Every organisation I speak to is trying to do more with less, faster than they did before. This requires the capacity to try many things, fail a lot, learn quickly, and adopt the successful ideas fast.

So what is the secret to an agile, fast learning and resilient tribe? Amy Edmondson, a Harvard Business School Professor, and Google have a surprising finding.



In 1998 I was working in executive search and I remember one of my researchers coming and saying, “I’ve found this website called Google. You won’t believe what it can do.” I remember going into her office and doing my first search. After seeing the search results, I thought that this changes everything. Twenty years later, many of my clients say that would like to be more agile and resourceful like Google.

Since that initial exposure 19 years, Google’s rate of innovation and success has been remarkable.  They are now the second largest company in the world (by market capitalisation).

Let’s quickly review their last 20 years. They started off as an internet search engine but quickly evolved to launch Adwords, YouTube, Maps,  Gmail, and other inventions featuring artificial intelligence such as seen in self-driving cars. By any measure they have outperformed, outlasted, and outmaneuvered their peers.

You might say that agility is second nature to high tech firms, but many high growth start-ups have imploded. So what do Google do differently?

In 2012, Google began a quest to understand the secret to their best teams. These were teams that would form and reform on multiple projects, and consistently exceed expectations. They examined 180 teams from around the world, and monitored 250 separate factors in each team.

They looked at individual employee factors like IQ, EQ, diversity , high potential vs. everyday employee mix, but they could find no correlation. What they discovered after 18 months was that it wasn’t individual members that could predict team success, but how the teams worked together. They referred to this as team norms.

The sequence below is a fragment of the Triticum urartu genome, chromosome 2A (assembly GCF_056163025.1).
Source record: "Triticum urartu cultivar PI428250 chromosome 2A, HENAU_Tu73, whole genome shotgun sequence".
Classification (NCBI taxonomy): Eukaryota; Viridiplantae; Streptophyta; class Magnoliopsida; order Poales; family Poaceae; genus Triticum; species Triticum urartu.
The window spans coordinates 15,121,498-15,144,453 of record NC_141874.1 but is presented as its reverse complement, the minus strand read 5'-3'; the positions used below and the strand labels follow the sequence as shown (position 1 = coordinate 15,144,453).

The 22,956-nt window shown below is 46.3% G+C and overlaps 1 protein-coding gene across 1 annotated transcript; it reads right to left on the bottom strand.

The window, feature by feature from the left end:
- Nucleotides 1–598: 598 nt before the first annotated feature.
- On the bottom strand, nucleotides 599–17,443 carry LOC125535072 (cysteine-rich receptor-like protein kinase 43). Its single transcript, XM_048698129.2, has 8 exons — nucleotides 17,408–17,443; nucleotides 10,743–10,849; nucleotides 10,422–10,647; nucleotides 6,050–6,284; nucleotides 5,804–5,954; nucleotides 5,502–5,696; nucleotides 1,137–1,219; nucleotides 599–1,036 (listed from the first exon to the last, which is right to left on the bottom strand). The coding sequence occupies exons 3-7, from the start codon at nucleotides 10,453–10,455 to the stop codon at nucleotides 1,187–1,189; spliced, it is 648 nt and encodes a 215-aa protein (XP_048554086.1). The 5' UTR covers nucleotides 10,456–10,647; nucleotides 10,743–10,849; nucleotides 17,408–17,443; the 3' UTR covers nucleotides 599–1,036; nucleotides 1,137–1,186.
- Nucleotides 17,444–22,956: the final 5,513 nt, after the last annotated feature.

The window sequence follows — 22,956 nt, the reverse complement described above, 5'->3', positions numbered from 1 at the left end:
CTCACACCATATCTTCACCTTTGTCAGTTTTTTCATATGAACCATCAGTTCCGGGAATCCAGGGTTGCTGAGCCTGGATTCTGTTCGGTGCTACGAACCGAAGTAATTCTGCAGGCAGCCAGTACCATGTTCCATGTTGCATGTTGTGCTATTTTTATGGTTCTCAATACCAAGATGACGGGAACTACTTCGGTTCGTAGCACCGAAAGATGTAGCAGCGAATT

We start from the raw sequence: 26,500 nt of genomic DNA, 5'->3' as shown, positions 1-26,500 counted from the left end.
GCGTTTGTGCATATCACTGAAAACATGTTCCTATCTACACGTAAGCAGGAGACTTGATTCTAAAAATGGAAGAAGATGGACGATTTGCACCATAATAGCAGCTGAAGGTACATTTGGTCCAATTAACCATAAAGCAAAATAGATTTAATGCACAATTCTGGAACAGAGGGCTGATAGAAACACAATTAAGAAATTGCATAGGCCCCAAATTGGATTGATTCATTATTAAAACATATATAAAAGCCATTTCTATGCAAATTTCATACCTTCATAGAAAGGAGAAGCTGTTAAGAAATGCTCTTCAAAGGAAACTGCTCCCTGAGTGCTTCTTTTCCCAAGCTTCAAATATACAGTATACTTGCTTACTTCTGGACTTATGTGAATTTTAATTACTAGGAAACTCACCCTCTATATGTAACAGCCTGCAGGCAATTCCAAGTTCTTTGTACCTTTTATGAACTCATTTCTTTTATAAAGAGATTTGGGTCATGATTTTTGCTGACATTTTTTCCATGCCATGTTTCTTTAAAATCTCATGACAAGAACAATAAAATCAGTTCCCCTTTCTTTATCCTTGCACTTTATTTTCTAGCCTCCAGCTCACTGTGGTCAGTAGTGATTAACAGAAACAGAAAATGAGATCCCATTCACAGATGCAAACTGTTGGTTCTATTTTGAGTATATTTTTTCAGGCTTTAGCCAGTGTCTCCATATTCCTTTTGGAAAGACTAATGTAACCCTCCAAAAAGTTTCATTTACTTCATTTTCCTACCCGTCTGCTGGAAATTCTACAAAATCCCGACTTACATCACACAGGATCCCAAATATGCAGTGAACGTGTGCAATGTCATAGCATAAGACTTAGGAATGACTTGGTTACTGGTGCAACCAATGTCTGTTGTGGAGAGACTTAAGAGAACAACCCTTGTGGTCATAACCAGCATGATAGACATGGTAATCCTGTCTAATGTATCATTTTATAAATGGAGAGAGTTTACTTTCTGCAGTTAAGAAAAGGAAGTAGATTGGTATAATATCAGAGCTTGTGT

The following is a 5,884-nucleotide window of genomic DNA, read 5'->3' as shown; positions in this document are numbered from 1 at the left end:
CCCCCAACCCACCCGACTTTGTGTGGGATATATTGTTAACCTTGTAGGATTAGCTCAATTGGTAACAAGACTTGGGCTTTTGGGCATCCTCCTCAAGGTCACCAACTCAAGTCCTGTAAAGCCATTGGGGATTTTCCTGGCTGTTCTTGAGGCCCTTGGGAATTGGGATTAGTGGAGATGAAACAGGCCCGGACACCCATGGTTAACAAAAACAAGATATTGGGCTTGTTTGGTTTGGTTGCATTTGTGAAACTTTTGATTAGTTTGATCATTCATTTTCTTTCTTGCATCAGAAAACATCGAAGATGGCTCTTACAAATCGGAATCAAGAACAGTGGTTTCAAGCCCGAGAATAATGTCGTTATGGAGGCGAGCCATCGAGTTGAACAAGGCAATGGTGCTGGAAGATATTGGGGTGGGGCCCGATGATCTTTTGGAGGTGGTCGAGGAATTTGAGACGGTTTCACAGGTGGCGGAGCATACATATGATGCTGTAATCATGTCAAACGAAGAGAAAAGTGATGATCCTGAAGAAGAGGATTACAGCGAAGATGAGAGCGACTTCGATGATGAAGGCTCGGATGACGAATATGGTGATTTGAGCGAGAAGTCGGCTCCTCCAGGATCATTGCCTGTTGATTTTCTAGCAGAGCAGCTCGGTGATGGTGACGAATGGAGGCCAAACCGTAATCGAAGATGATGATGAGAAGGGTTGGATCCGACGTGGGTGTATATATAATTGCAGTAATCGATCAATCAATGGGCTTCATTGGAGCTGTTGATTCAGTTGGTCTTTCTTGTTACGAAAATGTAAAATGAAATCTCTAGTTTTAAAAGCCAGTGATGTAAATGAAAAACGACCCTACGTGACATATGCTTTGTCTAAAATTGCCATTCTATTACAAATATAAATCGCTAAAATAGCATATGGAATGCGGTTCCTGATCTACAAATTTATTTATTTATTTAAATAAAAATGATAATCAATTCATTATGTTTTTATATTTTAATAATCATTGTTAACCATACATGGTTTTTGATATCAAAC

They found that the five different norms that led to outperformance were:

  1. Psychological safety – Professor Amy Edmondson defines psychological safety as: “A team climate characterized by interpersonal trust and mutual respect in which people are comfortable being themselves.”

  2. Dependability – they could rely on each other. They had confidence that if someone said they were going to do something, they would.

  3. Structure and clarity – they have well defined responsibilities and desired outcomes.

  4. Meaning and purpose– believing in their mission

  5. Impact – knowing that what they are doing makes a difference.

While all five factors were shown to be important, by far the most important was psychological safety. So what do these teams do differently? Google found specific behaviours that were prevalent in these successful teams.

Employees speak approximately equally. They feel safe to try new ideas and make mistakes, and know that they won’t be crucified if things go wrong.  They also welcome new ideas and are encouraged to contribute their own.

They also found there was one team ritual that consistently increases psychological safety measures. This was encouraging everyone to share a risk they had taken in the last week. Team leaders set the example and encourage everyone to participate.

Supportive and caring tribes are more productive and influential. This is also confirmed by Gallup research that shows that the more employees that strongly agree with this statement: “My supervisor or someone at work seems to care about me as a person” the higher the profit, the higher the productivity, the higher the customer service levels and the longer employees stay with the firm.

So the secret to a more agile, fast learning and resilient tribe is one that cares for each other, and has a continual improvement mindset.